Faith, Tradition, and Reason

Eucharistic Theology and Baptism Before Communion Part 3

photo by MaryClare StFrancis

Soon after my arrival at the Episcopal Church where I found Jesus, I asked the priest a theological question and his answer pissed me off. He began with “well, the Episcopal Church is a big tent and has a range of differing beliefs and it’s more useful to figure out your own beliefs on that.” I was upset because I wanted him to give me a belief I could hold on to, but with this particular question it was the right answer. I sulked about his response as I drove home, but ultimately it’s a response I’m thankful for because he refused to dictate what he thought I should believe.

One of the first things I learned in the Episcopal Church (from the same priest) was that beliefs were based on the “three-legged stool” of faith, tradition, and reason. Baptism before communion is reflected in all three of these legs, not just one. In the Gospel narratives, baptism came before the Eucharist, even in the case of Jesus himself. Church tradition has always taken the position of baptism before communion, and reason also tells us that baptism comes first. The General Convention declined to talk about revising the requirement that one be baptized before partaking in communion.

I n the Biblical order of events, Jesus was baptised before he instituted the Eucharist, which was a gift he gave his disciples on the night he was betrayed by Judas Iscariot and the Passion of Jesus takes place. There is nowhere in any of the four Gospels where Jesus went out and invited others into the meal, even though people were around, because it was a meal for his followers. It was for those who had already made a commitment to follow him.

As far as Judas goes, he outwardly followed Jesus, I think he may have even desired to follow Jesus, and so he was included because he had technically made that commitment also. The Bible says that Satan entered into Judas, and Judas must have been okay with that. There’s always that one guy…Judas is the exception, the other eleven men were committed followers. They were all in even though they messed it up at times.

W hen the Church was still in it’s infancy, when someone converted to Christianity, they had to undergo a period of instruction in the faith. These converts were called catechumens, and they had to finish the entire process before being baptized. Catechumens were not even allowed to be in the entire service, they were required to leave the service before celebration of the Eucharst. All this to say that there is a precedent for baptism before communion. Therefore, even tradition shows that the intention was always for baptism to precede communion.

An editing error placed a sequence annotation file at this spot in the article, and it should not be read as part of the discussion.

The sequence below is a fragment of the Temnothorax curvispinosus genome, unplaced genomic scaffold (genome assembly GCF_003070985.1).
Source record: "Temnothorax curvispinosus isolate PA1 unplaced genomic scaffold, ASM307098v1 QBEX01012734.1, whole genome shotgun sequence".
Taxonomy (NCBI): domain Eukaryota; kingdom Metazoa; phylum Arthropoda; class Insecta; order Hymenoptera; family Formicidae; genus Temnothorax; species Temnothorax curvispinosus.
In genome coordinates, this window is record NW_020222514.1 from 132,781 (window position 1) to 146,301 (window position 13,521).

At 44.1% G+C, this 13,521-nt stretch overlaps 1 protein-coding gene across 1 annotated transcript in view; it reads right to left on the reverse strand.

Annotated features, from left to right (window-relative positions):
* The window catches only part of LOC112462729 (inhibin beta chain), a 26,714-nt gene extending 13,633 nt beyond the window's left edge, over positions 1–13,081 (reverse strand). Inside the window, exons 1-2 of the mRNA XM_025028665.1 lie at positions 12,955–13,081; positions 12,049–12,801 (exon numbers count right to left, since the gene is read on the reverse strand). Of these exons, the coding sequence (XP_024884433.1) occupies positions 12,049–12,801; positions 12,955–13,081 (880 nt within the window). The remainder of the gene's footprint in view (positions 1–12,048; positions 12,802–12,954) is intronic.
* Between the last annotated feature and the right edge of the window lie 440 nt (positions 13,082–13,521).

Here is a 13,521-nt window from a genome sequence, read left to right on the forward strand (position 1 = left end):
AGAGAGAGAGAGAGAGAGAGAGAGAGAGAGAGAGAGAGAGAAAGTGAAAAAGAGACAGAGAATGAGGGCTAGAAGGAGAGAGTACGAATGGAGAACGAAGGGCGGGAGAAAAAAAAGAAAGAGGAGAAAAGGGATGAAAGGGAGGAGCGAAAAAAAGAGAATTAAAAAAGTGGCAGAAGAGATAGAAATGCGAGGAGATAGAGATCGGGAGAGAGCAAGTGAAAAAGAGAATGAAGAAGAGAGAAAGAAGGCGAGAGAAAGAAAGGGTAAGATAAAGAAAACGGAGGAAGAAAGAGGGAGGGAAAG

photo by kirra

T he rosary is a very important part of my spirituality, it has changed my life and my relationship with Jesus and Mary. Even in the rosary mysteries, which are prayed in order of events, the baptism of Jesus comes before the Eucharist. The call to repentance comes before the Eucharist also. Jesus did not go outside and invite all to come, he and his disciples received communion. It was an exclusive meal.

This is where reason comes into the equation. The fact that baptism before communion is so ingrained into the history of Christianity, woven into our very fabric, over and over, means that it’s important. It’s a consistent belief throughout the centuries of Christian history and that’s not something that should be taken lightly.

F or people like me, the circumstances are difficult and complicated. If I had understood at the time I first took communion that I had not been baptized appropriately (the confusion was in the fact that I had been baptized, several times, but only in the name of Jesus, not in the name of the Father, Son, and Holy Spirit), I would have respected the theological beliefs of the Church and abstained until after baptism. I did what I did because of a misunderstaning about what baptism is.

I had a desire for baptism, and did my best to live my life according to the baptismal covenant of the Episcopal Church. I take the vows every single day, which was something I started doing about a year and a half before baptism. God met me where I was at because that is what God does, which is how the questioning of baptism came up. From the experience I had when I was I was finally baptized, I know that it was the time I was finally baptized and could have peace of mind.

The way that I found Jesus is a way I hope that other people never have to do, because it was incredibly difficult, gut-wrenching, and there’s so much grief to work through over it. Meeting Jesus via prostitution, desecration of the sacrament, and worshiping at the altar of Baal and other false gods is never something to imitate and do. I came to Jesus because of the Eucharist. I was in a position where I had to come to Jesus any way that I could, and it was something that God honored, even though it was not the way things should be done. Nothing about my story is normal, and so that’s where the difference lies.

I f a position of something has a supporting narrative that isn’t truth, it’s a position I need to be careful about advocating for. The idea that requiring baptism before receiving the Eucharist is exclusionary is not accurate. Baptism is available to anyone who wishes to be baptized, and baptism is our initiation into the life of the Church. It’s our invitation to Jesus, to enter into his kingdom, and in so doing, recieve him in the sacrament of his body and blood after receiving the sacrament of baptism.



She/her. I write memoirs, feature articles, essays, poetry, and more. I aim to humanize troubled people through my own stories.

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MaryClare StFrancis, M.A.

She/her. I write memoirs, feature articles, essays, poetry, and more. I aim to humanize troubled people through my own stories.